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  • Provenance

    Private collection

  • Catalogue Essay

    Literally defining their physical space, the painted women bare all the emblems of refinement and class superiority. Their fair skins, bony frames and coiffures – from dolly bobs to silky tresses – serve as a background for gleaming jewelries and elaborate dress styles. Moreover, there’s something of an erotic of representation in the spectacle that all his painted figures enact, whether it is a large gem ornament dangling between their lips, sucking a cherry or merely alluring stares. This further adds a responsive element reminiscent of advertisements, creating a sensual spontaneity composed through decisive moods and musings. These stilled enigmas, bathed so often in the natural light of ambiguity, are intrinsic to Ling’s pictorial language. Josef Ng, surFACE: in transit, Bangkok, February 2008. The current lot, Communist Sisters – Tears of Idealism No. 2, is one of the artist’s most monumental paintings to date. Three disembodied female heads float in a black void. Hyper-realist and somehow cartoon-esque at the same time. Blood-like tears drip down powdery cheeks. Stork-like necks disappear into roughly sketched collars of Communist Youth cadre uniforms. Typically, Ling Jian’s models, most-often alone or set against a social backdrop, speak to the state of individuals awash in social change and excess. Here, the three figures are more symbolic of the whole rather than its parts. Perhaps they represent a generation bereft of a nuts and bolts political identity, or perhaps they characterize a generation self-conscious that the innocence of today’s youth is made possible by an emerging and unpredictable neo-nationalism. I love every single piece of my artworks and every character that I paint. Because only in this way can I paint them out. I love them. But that’s only an artistic kind of love. It’s just a process of creation. This kind of love is refined in the studio. It may be a spirit, an aesthetic feeling or a sense of sex. But this kind of love sounds a little old school, just like anthropology. But the creation of an artwork is, to some extent, very holy. A piece of canvas is a figure. If you can add a little soul to the figure, it becomes very noble.  Interview with Zhang Yizhou, February 2008.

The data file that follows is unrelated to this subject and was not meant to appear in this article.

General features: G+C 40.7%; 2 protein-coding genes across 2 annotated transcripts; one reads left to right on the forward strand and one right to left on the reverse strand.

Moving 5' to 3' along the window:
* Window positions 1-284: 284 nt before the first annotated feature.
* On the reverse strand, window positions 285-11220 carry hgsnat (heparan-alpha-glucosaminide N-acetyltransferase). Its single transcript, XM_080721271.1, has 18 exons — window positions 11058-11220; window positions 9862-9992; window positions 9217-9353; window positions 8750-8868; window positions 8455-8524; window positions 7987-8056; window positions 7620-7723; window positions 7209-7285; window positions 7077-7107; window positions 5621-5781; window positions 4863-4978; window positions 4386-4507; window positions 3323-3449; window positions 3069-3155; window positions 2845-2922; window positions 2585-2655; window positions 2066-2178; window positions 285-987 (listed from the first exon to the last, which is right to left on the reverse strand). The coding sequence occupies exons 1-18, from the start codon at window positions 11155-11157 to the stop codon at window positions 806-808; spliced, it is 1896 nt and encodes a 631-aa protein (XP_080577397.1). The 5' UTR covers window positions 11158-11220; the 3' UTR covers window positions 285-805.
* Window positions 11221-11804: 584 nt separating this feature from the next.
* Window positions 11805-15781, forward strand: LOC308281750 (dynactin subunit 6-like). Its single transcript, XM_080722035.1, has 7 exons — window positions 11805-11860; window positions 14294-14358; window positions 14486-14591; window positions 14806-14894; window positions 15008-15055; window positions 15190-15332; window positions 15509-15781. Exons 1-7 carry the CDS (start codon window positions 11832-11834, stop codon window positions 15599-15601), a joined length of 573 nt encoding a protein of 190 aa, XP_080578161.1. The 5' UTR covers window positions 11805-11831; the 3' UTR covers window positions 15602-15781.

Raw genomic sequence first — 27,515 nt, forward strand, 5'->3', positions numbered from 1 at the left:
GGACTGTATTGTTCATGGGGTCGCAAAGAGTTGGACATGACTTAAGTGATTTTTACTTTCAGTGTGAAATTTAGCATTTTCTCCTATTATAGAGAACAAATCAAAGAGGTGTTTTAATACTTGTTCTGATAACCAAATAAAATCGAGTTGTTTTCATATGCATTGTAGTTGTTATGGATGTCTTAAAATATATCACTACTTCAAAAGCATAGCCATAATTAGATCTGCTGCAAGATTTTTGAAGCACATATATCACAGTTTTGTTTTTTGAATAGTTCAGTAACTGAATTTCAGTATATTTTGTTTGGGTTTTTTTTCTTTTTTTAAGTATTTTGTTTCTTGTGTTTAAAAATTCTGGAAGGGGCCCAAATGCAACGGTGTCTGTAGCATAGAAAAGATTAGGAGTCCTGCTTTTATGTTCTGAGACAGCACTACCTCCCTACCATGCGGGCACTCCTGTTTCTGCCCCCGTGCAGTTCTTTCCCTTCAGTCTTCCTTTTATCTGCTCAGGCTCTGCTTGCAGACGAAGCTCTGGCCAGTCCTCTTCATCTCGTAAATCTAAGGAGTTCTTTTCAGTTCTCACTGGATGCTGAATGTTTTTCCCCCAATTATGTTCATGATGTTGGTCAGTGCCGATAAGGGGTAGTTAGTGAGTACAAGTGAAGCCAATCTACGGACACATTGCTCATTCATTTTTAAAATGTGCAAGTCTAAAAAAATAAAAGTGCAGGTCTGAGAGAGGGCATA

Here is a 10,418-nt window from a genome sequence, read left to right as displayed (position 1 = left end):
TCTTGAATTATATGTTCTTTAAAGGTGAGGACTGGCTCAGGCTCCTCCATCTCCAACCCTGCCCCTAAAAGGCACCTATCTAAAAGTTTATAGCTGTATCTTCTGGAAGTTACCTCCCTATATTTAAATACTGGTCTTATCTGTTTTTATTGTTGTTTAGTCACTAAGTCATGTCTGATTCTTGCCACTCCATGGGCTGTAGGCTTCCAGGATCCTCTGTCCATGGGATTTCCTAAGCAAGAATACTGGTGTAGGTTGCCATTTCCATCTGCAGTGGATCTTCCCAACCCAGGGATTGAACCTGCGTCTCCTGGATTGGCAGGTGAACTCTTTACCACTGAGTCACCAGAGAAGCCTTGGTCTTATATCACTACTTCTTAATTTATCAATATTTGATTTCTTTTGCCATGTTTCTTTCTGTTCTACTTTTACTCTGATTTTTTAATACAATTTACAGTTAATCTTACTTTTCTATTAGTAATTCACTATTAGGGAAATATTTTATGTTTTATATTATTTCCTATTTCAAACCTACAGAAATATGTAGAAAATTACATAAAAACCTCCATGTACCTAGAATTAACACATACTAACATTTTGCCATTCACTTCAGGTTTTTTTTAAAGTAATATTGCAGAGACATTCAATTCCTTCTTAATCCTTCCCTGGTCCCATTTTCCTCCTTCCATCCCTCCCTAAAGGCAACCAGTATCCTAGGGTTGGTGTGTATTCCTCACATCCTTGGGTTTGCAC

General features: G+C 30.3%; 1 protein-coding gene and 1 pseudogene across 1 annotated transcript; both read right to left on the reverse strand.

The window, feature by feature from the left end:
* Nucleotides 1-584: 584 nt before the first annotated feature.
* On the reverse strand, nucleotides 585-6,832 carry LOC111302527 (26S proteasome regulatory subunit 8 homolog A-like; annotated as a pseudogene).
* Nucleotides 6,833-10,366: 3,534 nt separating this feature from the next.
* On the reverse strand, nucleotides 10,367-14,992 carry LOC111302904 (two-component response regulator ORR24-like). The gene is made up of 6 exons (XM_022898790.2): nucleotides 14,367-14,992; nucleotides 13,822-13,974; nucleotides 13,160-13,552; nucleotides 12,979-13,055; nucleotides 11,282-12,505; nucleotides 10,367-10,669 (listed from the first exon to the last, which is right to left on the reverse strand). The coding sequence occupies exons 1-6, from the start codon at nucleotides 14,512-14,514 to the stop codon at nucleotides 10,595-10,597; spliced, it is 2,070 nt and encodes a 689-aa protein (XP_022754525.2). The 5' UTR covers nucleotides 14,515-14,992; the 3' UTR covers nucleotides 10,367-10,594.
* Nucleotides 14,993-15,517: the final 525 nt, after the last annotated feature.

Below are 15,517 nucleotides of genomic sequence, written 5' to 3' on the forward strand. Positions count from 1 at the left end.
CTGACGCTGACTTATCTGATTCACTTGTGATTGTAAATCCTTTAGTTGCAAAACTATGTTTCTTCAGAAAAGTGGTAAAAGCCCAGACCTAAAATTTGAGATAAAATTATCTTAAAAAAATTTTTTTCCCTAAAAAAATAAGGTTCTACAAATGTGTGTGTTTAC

443

Communist Sisters: Tears of Idealism No. 2

2007
Oil and acrylic on canvas.
190 x 300 cm. (74 3/4 x 118 1/8 in).
Signed and dated 'Ling Jian [in Chinese and English] 2007' on the reverse.

Estimate
£60,000 - 80,000 

Sold for £163,250

Contemporary Art Day Sale

30 June 2008, 10am & 2pm
London